InfraNodus uses the [[back link]] or [[wikilink]] syntax to identify the phrases and entities that should be processed as separate nodes in the network graph and linked together.
It is also used in a similar way in personal knowledge management tools like Obsidian, LogSeq or Roam Research to link ideas together.
However, there is a difference.
Let's say you have a document called "Network Science" in Obsidian / LogSeq which contains the following sentence:
[[Betweenness centrality]] is a measure of [[influence]]. It is used to understand which [[nodes]] appear most often on the [[shortest path]] between any two randomly chosen nodes in a network.
Both of these tools will build the following graph as a result:
The "host" page [[network science]] is connected to all the other [[backlinks]] mentioned on that page.
However, those pages are not connected to each other.
This is a problem, because, in fact, we're using [[betweenness centrality]] in the same context as the [[shortest path]]. Roam Research is the only software that takes account of that by providing the information about the backlinks, but it still doesn't show this in a graph.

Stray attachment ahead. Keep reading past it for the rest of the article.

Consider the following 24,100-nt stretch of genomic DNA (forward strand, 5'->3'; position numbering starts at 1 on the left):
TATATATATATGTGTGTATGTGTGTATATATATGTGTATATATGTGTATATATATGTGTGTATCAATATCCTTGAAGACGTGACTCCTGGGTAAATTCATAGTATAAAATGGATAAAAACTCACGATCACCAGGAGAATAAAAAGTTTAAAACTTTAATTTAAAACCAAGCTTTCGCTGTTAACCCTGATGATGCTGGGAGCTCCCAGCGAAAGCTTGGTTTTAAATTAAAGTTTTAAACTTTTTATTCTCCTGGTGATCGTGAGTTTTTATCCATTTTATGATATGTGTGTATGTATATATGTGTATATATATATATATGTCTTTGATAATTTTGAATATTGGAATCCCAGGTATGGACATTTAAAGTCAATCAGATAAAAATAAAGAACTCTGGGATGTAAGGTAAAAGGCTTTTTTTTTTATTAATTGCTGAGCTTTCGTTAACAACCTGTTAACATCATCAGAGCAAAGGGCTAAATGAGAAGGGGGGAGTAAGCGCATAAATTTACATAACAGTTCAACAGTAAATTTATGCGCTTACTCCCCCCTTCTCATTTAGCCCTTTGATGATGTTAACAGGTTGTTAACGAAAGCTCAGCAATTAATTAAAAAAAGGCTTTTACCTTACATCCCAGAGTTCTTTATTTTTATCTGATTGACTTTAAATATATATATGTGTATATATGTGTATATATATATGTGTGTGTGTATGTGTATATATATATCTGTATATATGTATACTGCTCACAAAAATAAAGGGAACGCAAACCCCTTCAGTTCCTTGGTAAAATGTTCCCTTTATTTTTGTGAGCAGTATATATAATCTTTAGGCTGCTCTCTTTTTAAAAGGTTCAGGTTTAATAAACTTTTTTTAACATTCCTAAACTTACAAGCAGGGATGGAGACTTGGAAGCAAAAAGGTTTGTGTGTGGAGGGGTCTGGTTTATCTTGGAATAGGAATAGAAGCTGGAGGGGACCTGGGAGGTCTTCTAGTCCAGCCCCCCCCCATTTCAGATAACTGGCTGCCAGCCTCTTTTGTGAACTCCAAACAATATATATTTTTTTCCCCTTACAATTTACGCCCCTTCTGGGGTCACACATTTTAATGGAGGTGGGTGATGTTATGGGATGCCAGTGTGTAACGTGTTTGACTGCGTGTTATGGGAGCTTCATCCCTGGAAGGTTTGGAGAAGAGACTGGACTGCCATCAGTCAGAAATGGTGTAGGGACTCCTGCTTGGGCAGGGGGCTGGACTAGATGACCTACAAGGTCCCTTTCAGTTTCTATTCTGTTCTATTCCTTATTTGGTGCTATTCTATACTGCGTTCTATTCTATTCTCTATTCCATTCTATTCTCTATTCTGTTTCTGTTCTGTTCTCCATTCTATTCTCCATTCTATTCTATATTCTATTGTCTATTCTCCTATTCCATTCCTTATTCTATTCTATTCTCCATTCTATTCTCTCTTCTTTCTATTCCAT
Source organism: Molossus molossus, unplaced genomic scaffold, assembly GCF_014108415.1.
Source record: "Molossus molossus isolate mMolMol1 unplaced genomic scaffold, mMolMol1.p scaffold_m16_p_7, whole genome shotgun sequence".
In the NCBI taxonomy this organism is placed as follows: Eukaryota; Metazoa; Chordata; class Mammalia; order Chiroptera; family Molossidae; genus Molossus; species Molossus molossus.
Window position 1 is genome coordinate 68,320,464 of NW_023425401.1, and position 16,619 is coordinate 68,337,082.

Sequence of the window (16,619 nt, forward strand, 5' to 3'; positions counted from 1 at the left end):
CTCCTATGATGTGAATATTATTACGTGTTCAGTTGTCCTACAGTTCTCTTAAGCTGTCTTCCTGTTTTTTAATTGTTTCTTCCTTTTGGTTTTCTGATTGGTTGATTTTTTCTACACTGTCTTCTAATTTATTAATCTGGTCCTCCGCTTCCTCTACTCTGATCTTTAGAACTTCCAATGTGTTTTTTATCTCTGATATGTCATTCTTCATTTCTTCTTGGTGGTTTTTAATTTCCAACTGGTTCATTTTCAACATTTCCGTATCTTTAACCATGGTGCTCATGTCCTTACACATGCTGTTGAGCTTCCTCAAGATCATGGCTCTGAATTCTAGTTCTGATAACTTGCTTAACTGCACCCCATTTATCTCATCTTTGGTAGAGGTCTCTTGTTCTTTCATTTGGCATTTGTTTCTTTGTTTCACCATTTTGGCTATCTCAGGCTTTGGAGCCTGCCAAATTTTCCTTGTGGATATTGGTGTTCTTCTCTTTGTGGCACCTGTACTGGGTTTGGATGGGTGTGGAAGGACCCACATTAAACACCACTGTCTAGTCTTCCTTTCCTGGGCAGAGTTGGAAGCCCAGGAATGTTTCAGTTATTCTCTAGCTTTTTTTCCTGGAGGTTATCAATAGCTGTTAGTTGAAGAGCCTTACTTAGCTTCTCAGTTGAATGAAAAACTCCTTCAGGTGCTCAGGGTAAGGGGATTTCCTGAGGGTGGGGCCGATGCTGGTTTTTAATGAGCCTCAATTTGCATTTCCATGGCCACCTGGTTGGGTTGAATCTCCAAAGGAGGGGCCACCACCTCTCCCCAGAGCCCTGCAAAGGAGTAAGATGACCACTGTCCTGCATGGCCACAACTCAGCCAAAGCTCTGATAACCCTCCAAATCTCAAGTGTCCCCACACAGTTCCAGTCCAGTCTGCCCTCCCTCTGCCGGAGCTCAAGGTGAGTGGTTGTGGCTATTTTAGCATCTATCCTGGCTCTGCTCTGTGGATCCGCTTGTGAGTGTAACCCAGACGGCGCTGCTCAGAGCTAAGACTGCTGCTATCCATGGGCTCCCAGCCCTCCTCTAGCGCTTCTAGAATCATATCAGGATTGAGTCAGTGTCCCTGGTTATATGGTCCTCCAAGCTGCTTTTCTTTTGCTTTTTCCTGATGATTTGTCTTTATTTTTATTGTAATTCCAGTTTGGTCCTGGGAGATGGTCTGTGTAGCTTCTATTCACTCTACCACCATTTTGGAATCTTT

That's why in InfraNodus we treat these connections slightly differently. We do not only connect the concepts that appear inside a page to that page, but also all the [[backlinks]] that are mentioned in the same context, following the 4-gram logic (a window scan that contains 4 words at a time). So, as a result, you get this graph:
As you can see, the concepts that are used in the same context, are connected to one another, as well as to the page where they are mentioned.
This provides a much more precise representation of how the different ideas are connected.
You can also switch the 4-gram connection to 2-gram connections (so only the concepts that directly follow each other are connected) in the Global Settings of InfraNodus.